Thursday, 10 March 2011

When prison for cannabis can mean a death sentence - how can it be Just?

I am concerned to read about 51- year-old Peter Davy who is suffering from cancer for ten years and whose partner suffers from Multiple Sclerosis and needs his care 24 hours a day.

So I have written to the Prime Minister, Deputy PM and Minister of Justice in New Zealand asking for a pardon for Peter Davy.   I hope that you too will write .

Peter admits to having cultivated cannabis for his own use and says he has studied extensively the breeding of rare strains of cannabis for specific medical conditions.

On February 5th, Peter pleaded guilty to cultivation of cannabis at Timaru court; this was his fifth conviction and the judge has told him he will be sent to prison.  Peter has also threatened to go on strike and not take his cancer medicines if he is sent to prison.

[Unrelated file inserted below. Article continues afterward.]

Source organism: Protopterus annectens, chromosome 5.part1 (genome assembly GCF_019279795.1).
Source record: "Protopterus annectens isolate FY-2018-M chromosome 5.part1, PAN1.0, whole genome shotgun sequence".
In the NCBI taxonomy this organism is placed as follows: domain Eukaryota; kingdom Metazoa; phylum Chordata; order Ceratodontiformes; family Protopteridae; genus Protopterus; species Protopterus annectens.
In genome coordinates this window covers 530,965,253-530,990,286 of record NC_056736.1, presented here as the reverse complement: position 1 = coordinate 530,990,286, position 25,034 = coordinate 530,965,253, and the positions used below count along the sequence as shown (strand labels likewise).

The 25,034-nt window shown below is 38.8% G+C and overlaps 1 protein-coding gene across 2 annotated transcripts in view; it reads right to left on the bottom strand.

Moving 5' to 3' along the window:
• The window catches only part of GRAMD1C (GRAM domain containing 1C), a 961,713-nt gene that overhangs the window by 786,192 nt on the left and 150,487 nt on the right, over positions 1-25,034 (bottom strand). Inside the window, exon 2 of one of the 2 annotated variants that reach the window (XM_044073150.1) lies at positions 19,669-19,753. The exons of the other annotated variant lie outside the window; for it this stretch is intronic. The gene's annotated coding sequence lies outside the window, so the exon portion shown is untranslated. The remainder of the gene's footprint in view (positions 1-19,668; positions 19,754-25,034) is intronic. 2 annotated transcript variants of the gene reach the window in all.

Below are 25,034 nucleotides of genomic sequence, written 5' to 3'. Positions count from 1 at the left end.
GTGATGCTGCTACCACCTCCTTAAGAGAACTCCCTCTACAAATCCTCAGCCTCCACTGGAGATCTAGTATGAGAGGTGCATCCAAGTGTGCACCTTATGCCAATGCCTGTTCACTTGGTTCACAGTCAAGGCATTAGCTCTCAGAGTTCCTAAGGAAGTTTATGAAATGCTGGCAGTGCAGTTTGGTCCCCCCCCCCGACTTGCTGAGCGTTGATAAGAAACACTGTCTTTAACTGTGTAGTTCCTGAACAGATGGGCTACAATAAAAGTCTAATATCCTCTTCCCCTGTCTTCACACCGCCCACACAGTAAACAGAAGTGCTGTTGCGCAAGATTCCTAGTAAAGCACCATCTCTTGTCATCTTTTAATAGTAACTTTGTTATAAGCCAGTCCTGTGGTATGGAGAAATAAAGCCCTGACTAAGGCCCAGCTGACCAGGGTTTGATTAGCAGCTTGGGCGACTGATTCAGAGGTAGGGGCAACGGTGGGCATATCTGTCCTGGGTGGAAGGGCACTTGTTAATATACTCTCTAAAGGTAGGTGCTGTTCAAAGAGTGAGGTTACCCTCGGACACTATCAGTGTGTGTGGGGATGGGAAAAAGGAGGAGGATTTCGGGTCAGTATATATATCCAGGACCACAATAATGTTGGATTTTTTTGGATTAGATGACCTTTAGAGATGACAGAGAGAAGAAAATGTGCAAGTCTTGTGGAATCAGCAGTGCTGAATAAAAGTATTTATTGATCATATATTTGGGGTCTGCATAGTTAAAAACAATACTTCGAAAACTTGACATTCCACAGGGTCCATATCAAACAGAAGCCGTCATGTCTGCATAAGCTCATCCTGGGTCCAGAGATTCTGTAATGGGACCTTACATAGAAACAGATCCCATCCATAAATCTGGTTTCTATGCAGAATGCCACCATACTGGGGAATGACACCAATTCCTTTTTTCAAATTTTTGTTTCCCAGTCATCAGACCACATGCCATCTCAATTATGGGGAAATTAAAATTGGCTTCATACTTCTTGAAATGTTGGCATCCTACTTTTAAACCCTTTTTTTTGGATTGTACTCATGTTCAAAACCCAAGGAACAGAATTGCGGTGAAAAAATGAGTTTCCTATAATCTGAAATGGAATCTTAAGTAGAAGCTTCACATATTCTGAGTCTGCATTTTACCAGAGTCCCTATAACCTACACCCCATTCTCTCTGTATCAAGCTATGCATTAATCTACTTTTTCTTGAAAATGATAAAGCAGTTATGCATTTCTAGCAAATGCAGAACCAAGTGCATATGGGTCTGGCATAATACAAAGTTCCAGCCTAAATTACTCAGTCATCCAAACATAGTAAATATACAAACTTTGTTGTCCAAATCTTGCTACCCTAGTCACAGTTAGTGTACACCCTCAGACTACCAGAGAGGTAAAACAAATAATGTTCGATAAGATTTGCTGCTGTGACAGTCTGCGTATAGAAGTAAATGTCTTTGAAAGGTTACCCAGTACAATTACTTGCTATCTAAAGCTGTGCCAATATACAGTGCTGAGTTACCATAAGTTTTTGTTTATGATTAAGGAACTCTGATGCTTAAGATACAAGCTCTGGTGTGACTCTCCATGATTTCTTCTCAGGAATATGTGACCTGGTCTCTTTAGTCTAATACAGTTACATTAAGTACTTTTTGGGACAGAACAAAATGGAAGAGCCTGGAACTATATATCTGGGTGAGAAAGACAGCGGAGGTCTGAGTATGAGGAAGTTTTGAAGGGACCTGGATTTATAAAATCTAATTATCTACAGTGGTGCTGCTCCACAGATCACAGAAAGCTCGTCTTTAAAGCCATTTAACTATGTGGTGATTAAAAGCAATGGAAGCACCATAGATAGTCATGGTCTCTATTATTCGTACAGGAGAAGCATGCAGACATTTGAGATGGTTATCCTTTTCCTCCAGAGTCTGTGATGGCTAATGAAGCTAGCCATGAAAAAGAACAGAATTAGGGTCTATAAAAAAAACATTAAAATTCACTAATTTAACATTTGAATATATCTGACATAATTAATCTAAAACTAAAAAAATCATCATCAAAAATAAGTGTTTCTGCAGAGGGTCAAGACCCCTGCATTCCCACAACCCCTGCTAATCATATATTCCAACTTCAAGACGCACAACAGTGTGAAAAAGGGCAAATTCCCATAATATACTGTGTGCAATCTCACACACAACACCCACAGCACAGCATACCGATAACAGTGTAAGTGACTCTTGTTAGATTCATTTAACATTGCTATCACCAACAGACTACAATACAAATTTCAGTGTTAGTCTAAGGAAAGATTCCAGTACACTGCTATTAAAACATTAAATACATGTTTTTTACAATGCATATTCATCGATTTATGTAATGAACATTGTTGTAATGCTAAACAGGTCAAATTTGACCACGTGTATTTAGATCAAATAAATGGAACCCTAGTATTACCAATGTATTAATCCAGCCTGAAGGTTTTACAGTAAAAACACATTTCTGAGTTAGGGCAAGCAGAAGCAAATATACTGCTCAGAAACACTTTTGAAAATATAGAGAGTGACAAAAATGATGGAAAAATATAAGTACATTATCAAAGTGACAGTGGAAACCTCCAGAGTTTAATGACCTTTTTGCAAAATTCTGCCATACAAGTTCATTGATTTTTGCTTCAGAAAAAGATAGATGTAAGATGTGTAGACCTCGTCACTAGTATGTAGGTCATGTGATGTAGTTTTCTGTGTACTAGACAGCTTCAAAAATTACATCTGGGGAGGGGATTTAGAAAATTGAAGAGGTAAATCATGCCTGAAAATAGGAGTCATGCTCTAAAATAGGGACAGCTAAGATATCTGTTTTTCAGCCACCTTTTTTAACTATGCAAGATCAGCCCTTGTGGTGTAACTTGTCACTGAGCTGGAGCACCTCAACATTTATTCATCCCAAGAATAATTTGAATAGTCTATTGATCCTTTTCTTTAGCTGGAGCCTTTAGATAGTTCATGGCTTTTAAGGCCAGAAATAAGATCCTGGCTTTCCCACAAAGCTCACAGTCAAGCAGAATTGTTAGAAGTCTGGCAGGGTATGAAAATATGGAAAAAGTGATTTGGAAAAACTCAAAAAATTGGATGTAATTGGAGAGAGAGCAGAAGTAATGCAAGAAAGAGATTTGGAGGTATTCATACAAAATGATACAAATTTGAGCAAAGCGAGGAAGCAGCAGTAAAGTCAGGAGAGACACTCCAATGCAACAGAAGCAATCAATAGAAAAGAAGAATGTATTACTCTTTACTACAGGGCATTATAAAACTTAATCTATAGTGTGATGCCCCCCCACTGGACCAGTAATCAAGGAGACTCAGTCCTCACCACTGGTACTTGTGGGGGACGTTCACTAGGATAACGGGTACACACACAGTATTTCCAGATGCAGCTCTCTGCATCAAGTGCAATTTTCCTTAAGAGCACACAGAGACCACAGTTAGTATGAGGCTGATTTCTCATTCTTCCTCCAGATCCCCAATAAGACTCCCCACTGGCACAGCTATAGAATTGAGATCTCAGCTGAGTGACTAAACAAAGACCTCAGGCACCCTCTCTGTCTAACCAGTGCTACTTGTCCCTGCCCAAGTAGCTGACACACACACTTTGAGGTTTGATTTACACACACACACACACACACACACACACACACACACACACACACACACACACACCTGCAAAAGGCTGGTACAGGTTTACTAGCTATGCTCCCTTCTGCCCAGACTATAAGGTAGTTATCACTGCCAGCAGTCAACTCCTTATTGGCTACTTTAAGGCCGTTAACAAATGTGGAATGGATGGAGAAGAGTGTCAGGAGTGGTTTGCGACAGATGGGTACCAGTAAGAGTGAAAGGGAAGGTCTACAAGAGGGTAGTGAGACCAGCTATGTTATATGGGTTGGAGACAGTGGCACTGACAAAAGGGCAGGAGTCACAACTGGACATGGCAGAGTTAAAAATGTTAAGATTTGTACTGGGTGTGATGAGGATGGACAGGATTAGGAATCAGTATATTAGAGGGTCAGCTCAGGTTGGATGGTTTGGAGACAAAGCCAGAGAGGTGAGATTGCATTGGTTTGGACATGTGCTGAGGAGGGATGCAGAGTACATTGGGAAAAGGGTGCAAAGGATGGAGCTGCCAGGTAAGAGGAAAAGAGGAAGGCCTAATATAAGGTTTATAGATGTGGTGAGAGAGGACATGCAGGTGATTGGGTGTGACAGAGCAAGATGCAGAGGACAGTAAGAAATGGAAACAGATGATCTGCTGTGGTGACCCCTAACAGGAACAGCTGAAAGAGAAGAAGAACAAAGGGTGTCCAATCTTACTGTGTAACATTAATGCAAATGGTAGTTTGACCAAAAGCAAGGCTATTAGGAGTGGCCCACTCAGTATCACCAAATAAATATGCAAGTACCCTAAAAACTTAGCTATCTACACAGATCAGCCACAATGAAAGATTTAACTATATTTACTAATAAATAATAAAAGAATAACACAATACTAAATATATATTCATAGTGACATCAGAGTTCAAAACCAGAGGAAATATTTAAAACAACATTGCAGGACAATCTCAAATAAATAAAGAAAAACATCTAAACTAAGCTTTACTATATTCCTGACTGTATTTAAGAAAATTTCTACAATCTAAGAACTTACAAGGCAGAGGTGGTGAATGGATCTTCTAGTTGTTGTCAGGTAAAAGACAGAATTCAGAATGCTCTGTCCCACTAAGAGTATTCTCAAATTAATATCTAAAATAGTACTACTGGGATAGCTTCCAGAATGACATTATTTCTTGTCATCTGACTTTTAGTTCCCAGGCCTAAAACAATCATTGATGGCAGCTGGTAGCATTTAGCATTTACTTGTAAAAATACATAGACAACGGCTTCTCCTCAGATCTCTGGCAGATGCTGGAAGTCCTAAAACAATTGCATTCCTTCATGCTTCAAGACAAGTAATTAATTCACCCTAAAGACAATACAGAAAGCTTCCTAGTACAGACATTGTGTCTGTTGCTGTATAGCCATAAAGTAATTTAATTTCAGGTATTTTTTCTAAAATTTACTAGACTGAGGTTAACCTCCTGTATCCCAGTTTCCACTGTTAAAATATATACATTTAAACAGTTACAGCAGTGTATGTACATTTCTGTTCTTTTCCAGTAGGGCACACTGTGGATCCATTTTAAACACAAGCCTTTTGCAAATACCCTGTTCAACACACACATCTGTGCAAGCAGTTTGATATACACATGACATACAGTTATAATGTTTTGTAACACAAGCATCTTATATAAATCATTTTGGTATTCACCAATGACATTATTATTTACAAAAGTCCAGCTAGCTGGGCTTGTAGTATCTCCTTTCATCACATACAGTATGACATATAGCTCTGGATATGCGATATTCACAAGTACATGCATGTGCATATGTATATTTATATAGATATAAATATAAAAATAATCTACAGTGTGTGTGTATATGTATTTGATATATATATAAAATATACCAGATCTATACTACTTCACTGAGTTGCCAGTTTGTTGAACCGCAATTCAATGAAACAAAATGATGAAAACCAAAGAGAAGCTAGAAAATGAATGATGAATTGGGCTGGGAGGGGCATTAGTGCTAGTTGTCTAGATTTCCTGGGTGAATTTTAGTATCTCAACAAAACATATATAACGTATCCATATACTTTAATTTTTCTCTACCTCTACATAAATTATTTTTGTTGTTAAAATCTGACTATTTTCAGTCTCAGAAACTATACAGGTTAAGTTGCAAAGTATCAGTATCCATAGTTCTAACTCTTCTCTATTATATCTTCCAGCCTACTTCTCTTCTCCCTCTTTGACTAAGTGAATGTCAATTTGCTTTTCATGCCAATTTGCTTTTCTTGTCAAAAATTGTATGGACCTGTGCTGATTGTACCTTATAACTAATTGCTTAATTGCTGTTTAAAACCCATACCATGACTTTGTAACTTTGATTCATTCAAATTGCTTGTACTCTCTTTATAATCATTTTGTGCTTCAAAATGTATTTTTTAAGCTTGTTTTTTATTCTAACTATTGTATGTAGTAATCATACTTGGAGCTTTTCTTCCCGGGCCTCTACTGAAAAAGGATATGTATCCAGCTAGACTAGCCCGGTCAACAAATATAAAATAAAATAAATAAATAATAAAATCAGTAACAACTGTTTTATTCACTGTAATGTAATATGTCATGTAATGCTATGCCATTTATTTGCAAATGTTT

Of course, a prison sentence for a man that grows a plant, albeit contrary to law, for his own medicinal use and to ease the terrible suffering of his partner is unjust - surely there can be no doubt in that?

If Mr Davy has done no harm - in fact, if all he has done is break a law that enables him to do GOOD,  how can he justly be sent to prison.

In addition, not only will his own health suffer, but it could cost his partner's life"

It is surely the equivalent of a death sentence?

May I humbly request that Peter Davy be given a pardon.


Write to John Key Prime Minister

Write to Bill English, Deputy Prime Minister

Write to Simon Power, Minister of Justice

Write to The Press

1 comment:

    Dear Mr Buffry

    On behalf of the Prime Minister, Rt Hon John Key, I acknowledge your email 11 March 2011.

    I understand that the Minister of Health, Hon Peter Dunne, has also received your email. I have been in contact with the Minister's office and I have been advised that you can expect a response in due course.

    Thank you for writing.

    Edward Watson
    Correspondence Assistant
    Office of the Prime Minister